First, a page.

TITLE

Psychological perspectives in the study of authoritarianism

AUTHOR(S)
Etchezahar, Edgardo; Brussino, Silvina
PUB. DATE
December 2013
SOURCE
Journal of Alternative Perspectives in the Social Sciences;Dec2013, Vol. 5 Issue 3, p495
SOURCE TYPE
Academic Journal
DOC. TYPE
Article
ABSTRACT
Different theoretical perspectives have been developed within the psychology framework for the analysis of the authoritarian phenomenon. They constituted some of the background lines of what would afterwards be considered as the field of Political Psychology. The first approach takes place in the late nineteenth and early twentieth century's, along with group psychology, where authoritarianism is studied as an emergent behavior of crowds. Subsequently, developments in authoritarian personality suggest a change in the analysis axes by studying the phenomenon in an intra-individual way. A third perspective arises with the cognitive approach, represented by the concept of dogmatism, which emphasized the study of beliefs and the way in which individuals defend them. Parallel to this approach, advances in the field of Experimental Psychology on obedience, account for the situation in the authoritarian phenomenon. Later on, the study of authoritarian personality is taken up once more with the concept of right-wing authoritarianism, which is defined as the individual differences in the covariation of three attitudinal clusters (authoritarian submission, authoritarian aggression and conventionalism). Finally, the most recent perspective for the study of the phenomenon suggests rethinking rightwing authoritarianism as an intergroup phenomenon, since its three attitudinal clusters account for a group phenomenon, plus a personality trait. The main objective of this paper is to critically review each of the six perspectives which have approached the study of authoritarianism as psycho-political phenomena, showing its peculiarities as well as its differences so as to finally consider which of those are still acceptable alternatives for the interpretation of this phenomenon.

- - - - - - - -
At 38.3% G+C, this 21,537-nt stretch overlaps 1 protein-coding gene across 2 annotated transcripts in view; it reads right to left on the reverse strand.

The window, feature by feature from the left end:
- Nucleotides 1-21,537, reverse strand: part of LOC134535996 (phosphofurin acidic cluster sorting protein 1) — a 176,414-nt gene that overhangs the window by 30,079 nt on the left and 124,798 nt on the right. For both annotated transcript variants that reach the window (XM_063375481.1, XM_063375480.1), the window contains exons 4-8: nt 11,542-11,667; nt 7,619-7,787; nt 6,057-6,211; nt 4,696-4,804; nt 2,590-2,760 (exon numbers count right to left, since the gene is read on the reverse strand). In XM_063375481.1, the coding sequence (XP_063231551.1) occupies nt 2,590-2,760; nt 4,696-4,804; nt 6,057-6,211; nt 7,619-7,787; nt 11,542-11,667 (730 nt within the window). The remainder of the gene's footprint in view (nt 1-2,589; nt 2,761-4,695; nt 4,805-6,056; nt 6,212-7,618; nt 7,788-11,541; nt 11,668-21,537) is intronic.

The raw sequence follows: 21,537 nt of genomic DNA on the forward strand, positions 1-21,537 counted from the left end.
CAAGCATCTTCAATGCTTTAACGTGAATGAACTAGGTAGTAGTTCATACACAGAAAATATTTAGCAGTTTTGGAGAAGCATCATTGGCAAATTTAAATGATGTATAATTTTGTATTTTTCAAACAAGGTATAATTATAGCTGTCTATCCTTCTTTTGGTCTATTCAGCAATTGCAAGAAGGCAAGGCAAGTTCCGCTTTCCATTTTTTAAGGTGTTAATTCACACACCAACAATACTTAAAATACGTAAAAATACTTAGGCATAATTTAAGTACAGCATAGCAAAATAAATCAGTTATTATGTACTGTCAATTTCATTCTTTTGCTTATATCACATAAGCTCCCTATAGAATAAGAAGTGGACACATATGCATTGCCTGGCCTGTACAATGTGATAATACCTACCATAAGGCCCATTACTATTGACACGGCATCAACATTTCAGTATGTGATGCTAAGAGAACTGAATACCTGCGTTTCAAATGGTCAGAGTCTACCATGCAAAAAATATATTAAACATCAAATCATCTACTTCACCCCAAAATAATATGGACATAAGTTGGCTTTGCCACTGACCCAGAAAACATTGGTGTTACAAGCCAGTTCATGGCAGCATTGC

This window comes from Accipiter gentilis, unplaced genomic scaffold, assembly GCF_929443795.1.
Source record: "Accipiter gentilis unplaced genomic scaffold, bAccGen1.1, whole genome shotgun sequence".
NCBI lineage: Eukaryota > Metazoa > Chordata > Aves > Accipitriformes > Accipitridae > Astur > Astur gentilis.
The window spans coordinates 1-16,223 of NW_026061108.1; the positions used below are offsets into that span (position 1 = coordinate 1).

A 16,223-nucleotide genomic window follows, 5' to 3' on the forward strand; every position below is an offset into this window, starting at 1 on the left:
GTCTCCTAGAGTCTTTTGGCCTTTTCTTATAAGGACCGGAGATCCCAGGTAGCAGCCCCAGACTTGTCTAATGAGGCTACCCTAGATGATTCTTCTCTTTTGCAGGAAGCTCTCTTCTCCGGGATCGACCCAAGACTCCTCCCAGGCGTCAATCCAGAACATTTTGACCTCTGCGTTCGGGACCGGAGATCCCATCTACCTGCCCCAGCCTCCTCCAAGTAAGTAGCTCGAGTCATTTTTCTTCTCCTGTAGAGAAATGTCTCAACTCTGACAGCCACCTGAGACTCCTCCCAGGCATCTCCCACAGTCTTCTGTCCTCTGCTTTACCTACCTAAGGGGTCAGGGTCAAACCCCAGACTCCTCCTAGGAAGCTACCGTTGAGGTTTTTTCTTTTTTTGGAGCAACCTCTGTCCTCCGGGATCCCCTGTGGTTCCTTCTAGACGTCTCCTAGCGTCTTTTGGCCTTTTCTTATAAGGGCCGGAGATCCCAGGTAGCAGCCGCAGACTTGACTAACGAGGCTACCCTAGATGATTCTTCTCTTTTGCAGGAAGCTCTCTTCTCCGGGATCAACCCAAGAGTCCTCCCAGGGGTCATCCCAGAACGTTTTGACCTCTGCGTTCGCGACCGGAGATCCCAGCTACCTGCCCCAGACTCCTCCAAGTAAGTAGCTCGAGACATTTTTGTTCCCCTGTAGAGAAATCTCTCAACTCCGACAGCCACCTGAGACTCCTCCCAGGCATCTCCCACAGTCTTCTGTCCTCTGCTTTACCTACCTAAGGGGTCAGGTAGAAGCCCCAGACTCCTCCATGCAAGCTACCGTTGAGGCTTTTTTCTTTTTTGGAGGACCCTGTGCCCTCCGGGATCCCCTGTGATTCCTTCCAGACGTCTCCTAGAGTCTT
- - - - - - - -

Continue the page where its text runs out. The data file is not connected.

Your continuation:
ACCESSION #
94984566

 

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